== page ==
If you have come across my comprehensive Bubble developer roadmap, you know how important it is to design your app in Figma/XD to get a complete picture before building it in Bubble. But your design could take forever to replicate in Bubble and may be unnecessarily complicated. We used to end up doing multiple back and forths at AZKY with our clients and their designers to reach to a point where we could implement the designs. Which got me thinking, if I could put together all my learnings in a design guideline for someone thinking to build in Bubble, it'll save so much valuable time.
So what really makes a design bubble-able?
Short answer, keep it simple.
Here are the 7 key areas you need to focus on so your design is bubble-friendly from the get go.
Let's start with a very basic input element. Here's a simple input with the label. It is quite straightforward.
But if you want to make it fancier by putting an icon inside, it gets complicated. You can put it in, but you'll need a negative margin to fudge things. I'm not saying that it's not possible, but It's just harder and more annoying to build.
See an example of the price input. Here, the USD is hard. The dollar sign is easy.
Another example of a very easy component with a disjoint label and a text area
Now if you put the button inside, the outline border, and the icons, it will increase the complexity.
Again, you can make it. But it's clunky. Let me describe how you'll achieve it. You will add a group. You will add an input element without a border inside. In the group, you have this icon. This icon is in this button. So instead of placing one component, you had to replace five, or six components. You had to add conditionals for hover states. Manually handle hovered states because this component is different. Or you could do negative margins here. It's just annoying.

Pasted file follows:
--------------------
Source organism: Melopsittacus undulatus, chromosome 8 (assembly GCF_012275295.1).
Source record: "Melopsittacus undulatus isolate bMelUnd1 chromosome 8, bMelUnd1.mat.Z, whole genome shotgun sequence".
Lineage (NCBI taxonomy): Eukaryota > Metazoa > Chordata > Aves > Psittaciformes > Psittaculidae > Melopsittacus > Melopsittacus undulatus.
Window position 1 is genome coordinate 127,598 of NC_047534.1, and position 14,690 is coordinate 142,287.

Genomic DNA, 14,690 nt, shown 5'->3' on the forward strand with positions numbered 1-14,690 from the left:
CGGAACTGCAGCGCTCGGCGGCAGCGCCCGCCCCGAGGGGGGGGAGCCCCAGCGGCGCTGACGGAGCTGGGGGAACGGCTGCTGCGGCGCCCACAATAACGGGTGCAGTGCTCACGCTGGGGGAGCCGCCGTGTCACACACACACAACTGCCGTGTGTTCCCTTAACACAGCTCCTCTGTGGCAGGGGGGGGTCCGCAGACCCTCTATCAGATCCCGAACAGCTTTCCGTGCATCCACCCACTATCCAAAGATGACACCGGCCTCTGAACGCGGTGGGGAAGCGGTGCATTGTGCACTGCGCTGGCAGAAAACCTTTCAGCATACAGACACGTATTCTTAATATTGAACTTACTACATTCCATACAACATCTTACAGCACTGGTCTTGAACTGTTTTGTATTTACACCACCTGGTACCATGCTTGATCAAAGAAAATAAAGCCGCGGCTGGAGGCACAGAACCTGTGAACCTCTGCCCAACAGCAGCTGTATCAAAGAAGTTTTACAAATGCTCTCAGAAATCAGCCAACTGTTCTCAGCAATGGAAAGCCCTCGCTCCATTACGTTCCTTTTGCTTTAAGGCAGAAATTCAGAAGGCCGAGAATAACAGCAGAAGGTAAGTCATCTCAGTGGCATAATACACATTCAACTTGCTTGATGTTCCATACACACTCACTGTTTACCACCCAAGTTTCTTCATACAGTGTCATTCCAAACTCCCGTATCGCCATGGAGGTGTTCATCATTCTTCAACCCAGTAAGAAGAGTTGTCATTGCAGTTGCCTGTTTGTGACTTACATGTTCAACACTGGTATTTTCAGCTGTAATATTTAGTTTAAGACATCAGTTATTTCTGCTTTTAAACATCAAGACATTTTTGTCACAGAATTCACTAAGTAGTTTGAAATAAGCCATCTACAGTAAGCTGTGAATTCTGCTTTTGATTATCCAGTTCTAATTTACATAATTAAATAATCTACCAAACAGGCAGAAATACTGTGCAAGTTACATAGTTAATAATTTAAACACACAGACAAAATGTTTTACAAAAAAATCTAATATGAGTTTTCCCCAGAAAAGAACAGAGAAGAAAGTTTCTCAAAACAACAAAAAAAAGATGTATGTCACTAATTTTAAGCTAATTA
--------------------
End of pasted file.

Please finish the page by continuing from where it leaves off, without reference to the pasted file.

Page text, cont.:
So I guess you get the gist. Avoid complex components wherever you can. The simpler components you use, the better. And make no mistake, you can get beautiful, elegant designs using simple components.
For pagination, similar echoes around the complex component stuff. Take a look at this arrow, border, and the number with the dot number. They are many components and are harder to build.
whereas, this one with the next and previous buttons is much simpler and easier to build.
We have built complex designs for a number of our clients, it is very much possible but it takes time. If you are a first-time founder or new tech startup with a limited budget and you want to go live with phase one and test the market, and get to product market fit then go for simpler components that do the job. A simpler pagination is fine. It's pagination, why spend a day on pagination?
The second tip is to avoid overlapping components. Overlapping as shown in the figure below. See how this design overlaps. It's a bit tricky, especially when it comes to responsiveness. Doable. We've built it. It takes time. So everything is usually doable. It's just a fact of what's easy within time, cost and budget.
These dots on the right side can get a bit tricky to do. Hence it is better to keep the backgrounds simple.
The next tip is to avoid awkward angles and shapes. See the slash in the figure below. It is a bit hard to make. The way you do it is you'd presumably have to have it in the image itself.
Whereas this is straightforward stuff, standard image left hero.
So the simpler the better. You can get an elegant look out of simplicity, it doesn't have to be complicated.
See this example, you click and the input field expands and shrinks. It is doable especially now with the max-width and min-width conditionals and everything but with a caveat. Yes you guessed it. You'll end up spending a lot of time on getting this right.
One font is simpler, you can tune the weights and get a lot out of its size and weight. Two fonts are fine as well. Not a big issue. But I'd say avoid custom fonts.
Use one simple sizing system. Ideally, 5 pixels, 10 pixels, 15 pixels, or 20. This one I think is the hardest for designers. Designers are used to their sizing system which is usually fine.
We get loads of Figma designs with designers using whatever system they have. The key thing is for us to tell all clients what we're going to use is bubble for the implementation. We'll use a different sizing system and as a result, you don't want to do one-to-one mapping of your design.
I hope this was useful. If I have missed something, or if you have another suggestion, please do comment below. If you have particular questions or any types of components, comment below and we’ll answer.
Also, if you would like us to build something for you, definitely get in touch with the contact link in the description below. And always happy to help.
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